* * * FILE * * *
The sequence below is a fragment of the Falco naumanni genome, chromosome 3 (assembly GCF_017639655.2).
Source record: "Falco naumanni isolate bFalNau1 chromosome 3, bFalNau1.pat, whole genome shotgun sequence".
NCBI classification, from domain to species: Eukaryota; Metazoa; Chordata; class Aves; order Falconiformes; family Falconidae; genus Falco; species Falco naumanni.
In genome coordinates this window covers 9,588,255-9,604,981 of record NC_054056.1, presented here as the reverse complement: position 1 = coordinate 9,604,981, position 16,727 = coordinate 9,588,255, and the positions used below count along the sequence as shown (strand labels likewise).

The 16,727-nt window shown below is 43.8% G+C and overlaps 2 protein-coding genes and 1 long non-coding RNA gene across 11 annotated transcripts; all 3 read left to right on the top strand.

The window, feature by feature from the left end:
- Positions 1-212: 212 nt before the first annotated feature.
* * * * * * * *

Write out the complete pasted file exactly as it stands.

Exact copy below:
The sequence below is a fragment of the Falco naumanni genome, chromosome 3 (assembly GCF_017639655.2).
Source record: "Falco naumanni isolate bFalNau1 chromosome 3, bFalNau1.pat, whole genome shotgun sequence".
NCBI classification, from domain to species: Eukaryota; Metazoa; Chordata; class Aves; order Falconiformes; family Falconidae; genus Falco; species Falco naumanni.
In genome coordinates this window covers 9,588,255-9,604,981 of record NC_054056.1, presented here as the reverse complement: position 1 = coordinate 9,604,981, position 16,727 = coordinate 9,588,255, and the positions used below count along the sequence as shown (strand labels likewise).

The 16,727-nt window shown below is 43.8% G+C and overlaps 2 protein-coding genes and 1 long non-coding RNA gene across 11 annotated transcripts; all 3 read left to right on the top strand.

The window, feature by feature from the left end:
- Positions 1-212: 212 nt before the first annotated feature.